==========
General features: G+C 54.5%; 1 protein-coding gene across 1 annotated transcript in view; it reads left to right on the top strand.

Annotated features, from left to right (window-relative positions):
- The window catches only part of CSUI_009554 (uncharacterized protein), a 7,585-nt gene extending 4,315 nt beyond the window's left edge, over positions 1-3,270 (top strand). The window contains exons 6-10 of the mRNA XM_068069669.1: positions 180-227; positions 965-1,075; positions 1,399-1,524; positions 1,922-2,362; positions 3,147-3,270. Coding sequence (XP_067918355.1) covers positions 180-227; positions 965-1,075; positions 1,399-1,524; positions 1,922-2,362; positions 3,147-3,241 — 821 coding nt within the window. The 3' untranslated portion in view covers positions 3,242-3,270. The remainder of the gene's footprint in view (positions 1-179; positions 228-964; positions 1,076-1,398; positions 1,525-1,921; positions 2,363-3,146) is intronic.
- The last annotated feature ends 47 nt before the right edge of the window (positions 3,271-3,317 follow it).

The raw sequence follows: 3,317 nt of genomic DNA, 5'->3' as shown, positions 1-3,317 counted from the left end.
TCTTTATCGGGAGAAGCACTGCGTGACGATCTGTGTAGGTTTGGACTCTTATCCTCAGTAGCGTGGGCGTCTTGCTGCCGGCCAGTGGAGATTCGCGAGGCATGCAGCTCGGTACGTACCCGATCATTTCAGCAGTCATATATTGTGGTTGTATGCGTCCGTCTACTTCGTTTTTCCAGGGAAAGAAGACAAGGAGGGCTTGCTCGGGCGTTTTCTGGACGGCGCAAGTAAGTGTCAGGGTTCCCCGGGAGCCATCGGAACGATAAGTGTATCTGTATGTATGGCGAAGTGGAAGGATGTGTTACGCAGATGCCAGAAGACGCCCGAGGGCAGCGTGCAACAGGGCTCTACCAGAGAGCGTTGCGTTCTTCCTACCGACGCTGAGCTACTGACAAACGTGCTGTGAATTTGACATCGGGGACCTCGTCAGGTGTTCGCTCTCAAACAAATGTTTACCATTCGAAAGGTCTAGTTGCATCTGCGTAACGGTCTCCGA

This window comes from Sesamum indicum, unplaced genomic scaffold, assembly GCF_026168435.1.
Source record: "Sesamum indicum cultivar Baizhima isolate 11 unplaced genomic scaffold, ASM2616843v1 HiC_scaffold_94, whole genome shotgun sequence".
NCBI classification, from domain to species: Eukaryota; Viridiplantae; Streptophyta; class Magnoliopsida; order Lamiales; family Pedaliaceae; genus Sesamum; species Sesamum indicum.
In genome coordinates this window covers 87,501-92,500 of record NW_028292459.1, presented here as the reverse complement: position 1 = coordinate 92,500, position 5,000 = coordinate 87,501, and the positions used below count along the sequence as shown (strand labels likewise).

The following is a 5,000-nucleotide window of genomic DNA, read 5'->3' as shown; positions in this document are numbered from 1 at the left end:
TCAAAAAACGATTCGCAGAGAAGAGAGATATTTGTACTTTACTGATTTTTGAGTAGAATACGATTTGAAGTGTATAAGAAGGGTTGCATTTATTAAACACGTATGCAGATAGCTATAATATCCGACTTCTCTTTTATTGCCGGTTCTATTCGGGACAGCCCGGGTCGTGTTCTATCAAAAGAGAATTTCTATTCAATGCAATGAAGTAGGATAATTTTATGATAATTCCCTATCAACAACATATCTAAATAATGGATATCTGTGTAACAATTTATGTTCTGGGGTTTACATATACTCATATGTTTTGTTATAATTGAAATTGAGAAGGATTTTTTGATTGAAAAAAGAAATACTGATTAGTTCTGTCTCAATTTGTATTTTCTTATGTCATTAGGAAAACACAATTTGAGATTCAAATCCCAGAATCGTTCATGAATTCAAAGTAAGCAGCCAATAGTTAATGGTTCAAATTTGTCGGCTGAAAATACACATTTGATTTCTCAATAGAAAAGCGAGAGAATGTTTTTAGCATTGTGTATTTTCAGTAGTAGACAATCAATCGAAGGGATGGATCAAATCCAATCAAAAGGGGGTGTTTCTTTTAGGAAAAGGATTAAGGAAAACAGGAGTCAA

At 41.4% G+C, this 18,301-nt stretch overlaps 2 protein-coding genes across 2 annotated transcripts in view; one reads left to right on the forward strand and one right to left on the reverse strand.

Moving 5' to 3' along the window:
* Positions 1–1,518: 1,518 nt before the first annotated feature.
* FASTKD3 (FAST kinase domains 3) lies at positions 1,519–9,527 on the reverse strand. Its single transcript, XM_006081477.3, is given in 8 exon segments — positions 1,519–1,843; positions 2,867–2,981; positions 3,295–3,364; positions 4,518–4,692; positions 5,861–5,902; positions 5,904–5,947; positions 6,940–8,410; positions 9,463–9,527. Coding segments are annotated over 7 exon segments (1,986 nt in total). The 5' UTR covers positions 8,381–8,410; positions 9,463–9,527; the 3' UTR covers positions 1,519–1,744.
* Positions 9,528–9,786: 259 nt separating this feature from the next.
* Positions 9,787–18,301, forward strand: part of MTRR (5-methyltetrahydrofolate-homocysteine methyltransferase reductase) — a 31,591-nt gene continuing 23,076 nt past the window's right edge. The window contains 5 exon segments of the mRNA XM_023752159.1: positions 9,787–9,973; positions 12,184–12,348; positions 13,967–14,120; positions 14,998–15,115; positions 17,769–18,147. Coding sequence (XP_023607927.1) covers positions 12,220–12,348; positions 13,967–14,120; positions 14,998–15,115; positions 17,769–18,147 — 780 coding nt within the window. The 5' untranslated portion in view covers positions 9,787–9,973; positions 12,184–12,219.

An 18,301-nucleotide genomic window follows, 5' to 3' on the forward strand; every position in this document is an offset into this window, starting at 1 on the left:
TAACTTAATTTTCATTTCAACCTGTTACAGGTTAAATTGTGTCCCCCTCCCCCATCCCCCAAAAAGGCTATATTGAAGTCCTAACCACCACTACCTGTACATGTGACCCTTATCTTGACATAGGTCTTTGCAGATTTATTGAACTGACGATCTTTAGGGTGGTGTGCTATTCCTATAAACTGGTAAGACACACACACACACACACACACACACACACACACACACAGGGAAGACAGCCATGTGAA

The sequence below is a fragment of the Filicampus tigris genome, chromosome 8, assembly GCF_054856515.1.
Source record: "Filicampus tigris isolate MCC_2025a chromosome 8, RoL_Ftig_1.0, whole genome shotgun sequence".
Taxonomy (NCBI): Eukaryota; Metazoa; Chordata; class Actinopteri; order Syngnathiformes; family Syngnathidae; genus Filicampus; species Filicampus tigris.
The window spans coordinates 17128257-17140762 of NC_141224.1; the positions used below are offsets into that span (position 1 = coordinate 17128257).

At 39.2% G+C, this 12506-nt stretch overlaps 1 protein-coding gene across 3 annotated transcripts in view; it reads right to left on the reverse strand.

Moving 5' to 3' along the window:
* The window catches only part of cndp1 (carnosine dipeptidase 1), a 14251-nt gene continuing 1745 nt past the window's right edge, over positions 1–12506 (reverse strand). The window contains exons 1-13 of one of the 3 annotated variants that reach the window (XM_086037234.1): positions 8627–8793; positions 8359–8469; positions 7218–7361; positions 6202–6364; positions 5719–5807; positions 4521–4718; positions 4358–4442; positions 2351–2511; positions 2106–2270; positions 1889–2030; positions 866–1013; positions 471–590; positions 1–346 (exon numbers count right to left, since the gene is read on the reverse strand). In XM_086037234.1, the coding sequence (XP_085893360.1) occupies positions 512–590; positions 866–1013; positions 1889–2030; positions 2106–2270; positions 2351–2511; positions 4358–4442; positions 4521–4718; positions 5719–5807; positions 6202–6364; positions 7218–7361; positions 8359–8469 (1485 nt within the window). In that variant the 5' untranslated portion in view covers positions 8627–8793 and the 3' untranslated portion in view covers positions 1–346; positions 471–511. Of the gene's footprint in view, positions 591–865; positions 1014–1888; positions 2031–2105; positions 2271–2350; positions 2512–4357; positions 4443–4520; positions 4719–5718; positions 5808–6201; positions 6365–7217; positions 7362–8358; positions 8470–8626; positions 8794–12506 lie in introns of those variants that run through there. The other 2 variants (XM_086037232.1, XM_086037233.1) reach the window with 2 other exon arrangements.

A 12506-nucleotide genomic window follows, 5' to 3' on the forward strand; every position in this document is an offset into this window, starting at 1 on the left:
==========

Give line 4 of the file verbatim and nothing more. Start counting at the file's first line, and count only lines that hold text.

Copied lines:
- The last annotated feature ends 47 nt before the right edge of the window (positions 3,271-3,317 follow it).